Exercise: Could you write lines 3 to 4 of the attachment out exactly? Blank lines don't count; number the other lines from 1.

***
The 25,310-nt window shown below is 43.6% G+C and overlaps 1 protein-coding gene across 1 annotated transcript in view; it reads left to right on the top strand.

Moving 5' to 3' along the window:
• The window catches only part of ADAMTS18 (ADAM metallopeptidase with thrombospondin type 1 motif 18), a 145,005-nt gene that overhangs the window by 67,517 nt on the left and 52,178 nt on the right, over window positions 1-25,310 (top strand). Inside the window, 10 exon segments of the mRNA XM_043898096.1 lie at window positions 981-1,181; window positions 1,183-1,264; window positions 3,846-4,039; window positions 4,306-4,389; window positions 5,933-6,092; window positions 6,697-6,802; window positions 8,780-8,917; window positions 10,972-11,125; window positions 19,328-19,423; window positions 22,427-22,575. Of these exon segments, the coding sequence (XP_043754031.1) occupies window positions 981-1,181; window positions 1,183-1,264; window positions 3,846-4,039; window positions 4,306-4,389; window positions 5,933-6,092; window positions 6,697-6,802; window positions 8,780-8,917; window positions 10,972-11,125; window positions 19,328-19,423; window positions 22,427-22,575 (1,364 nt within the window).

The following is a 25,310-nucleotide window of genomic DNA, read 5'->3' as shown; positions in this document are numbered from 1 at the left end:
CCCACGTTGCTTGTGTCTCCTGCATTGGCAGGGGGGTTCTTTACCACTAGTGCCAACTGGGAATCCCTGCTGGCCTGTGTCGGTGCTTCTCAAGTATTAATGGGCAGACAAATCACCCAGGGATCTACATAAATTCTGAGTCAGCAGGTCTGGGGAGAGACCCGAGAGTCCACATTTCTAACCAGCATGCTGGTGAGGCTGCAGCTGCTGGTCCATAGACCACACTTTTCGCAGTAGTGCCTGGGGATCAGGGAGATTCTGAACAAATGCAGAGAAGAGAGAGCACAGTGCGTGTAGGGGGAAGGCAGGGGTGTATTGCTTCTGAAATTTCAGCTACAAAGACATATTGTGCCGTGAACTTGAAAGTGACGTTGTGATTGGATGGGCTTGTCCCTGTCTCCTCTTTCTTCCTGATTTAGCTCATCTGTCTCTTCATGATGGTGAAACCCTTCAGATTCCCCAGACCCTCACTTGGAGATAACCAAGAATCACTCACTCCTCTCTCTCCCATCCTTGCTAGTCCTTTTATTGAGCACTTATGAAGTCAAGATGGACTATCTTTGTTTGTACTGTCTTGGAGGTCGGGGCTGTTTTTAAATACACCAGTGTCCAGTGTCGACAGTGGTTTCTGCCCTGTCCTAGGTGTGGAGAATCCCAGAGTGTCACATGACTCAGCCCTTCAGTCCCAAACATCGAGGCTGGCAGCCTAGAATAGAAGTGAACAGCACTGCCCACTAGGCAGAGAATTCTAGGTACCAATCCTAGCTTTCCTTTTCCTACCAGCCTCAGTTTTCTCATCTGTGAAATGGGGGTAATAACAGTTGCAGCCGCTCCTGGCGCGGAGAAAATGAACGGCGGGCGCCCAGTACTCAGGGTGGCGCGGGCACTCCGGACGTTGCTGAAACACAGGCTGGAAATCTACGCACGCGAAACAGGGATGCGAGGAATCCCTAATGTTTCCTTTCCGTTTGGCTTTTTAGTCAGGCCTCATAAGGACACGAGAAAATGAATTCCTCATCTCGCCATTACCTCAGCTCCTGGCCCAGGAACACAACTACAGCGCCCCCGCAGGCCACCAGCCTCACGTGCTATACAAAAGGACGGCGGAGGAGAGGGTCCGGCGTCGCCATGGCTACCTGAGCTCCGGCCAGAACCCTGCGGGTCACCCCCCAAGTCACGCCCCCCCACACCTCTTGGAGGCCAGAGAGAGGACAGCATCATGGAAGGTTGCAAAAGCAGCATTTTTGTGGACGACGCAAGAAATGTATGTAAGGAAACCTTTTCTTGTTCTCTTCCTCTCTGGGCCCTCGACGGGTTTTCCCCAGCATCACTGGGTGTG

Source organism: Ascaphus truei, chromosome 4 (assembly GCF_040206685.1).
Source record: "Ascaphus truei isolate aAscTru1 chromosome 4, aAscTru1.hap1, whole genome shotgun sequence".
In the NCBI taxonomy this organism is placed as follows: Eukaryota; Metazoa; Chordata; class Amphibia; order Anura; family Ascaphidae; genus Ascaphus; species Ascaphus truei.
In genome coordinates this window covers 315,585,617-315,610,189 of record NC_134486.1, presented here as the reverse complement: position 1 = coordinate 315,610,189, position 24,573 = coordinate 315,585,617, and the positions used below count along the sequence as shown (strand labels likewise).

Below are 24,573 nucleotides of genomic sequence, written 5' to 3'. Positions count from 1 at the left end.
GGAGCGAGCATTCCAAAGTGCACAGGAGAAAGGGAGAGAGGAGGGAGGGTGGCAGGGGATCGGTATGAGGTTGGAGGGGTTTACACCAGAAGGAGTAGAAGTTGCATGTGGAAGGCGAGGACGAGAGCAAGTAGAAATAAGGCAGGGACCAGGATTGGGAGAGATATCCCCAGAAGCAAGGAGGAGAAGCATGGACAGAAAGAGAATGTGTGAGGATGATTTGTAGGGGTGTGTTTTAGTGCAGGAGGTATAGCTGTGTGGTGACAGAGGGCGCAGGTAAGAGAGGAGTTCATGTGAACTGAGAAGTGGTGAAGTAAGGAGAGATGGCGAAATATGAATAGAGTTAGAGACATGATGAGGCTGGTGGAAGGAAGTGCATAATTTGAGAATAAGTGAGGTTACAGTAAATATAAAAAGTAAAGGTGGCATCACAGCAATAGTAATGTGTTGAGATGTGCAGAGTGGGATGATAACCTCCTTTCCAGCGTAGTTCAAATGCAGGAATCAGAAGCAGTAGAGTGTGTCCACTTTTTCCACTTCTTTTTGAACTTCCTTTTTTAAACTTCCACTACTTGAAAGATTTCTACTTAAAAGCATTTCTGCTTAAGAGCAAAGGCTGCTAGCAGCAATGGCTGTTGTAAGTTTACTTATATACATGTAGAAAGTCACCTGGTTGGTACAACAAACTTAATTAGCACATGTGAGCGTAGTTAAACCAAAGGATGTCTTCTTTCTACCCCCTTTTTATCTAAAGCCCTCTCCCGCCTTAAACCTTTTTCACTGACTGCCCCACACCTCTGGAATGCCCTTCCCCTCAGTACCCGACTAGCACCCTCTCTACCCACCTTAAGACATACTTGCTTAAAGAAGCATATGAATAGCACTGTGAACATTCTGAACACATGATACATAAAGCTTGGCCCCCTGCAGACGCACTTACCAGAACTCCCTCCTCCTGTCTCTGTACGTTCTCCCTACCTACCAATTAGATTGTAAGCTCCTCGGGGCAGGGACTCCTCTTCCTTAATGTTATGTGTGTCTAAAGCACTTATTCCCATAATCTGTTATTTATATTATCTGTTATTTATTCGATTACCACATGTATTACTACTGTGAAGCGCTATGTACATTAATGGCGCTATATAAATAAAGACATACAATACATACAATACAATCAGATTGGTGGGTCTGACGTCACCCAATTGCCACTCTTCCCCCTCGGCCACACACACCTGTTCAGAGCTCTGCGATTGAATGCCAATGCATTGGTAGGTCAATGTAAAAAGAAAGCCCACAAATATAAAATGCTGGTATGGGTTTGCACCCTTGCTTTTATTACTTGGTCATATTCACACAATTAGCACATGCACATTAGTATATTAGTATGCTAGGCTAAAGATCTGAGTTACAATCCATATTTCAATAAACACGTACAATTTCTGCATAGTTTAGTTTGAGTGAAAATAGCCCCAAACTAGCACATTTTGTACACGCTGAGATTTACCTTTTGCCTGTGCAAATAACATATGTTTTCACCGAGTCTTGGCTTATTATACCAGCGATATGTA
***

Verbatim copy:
• The window catches only part of ADAMTS18 (ADAM metallopeptidase with thrombospondin type 1 motif 18), a 145,005-nt gene that overhangs the window by 67,517 nt on the left and 52,178 nt on the right, over window positions 1-25,310 (top strand). Inside the window, 10 exon segments of the mRNA XM_043898096.1 lie at window positions 981-1,181; window positions 1,183-1,264; window positions 3,846-4,039; window positions 4,306-4,389; window positions 5,933-6,092; window positions 6,697-6,802; window positions 8,780-8,917; window positions 10,972-11,125; window positions 19,328-19,423; window positions 22,427-22,575. Of these exon segments, the coding sequence (XP_043754031.1) occupies window positions 981-1,181; window positions 1,183-1,264; window positions 3,846-4,039; window positions 4,306-4,389; window positions 5,933-6,092; window positions 6,697-6,802; window positions 8,780-8,917; window positions 10,972-11,125; window positions 19,328-19,423; window positions 22,427-22,575 (1,364 nt within the window).

The following is a 25,310-nucleotide window of genomic DNA, read 5'->3' as shown; positions in this document are numbered from 1 at the left end: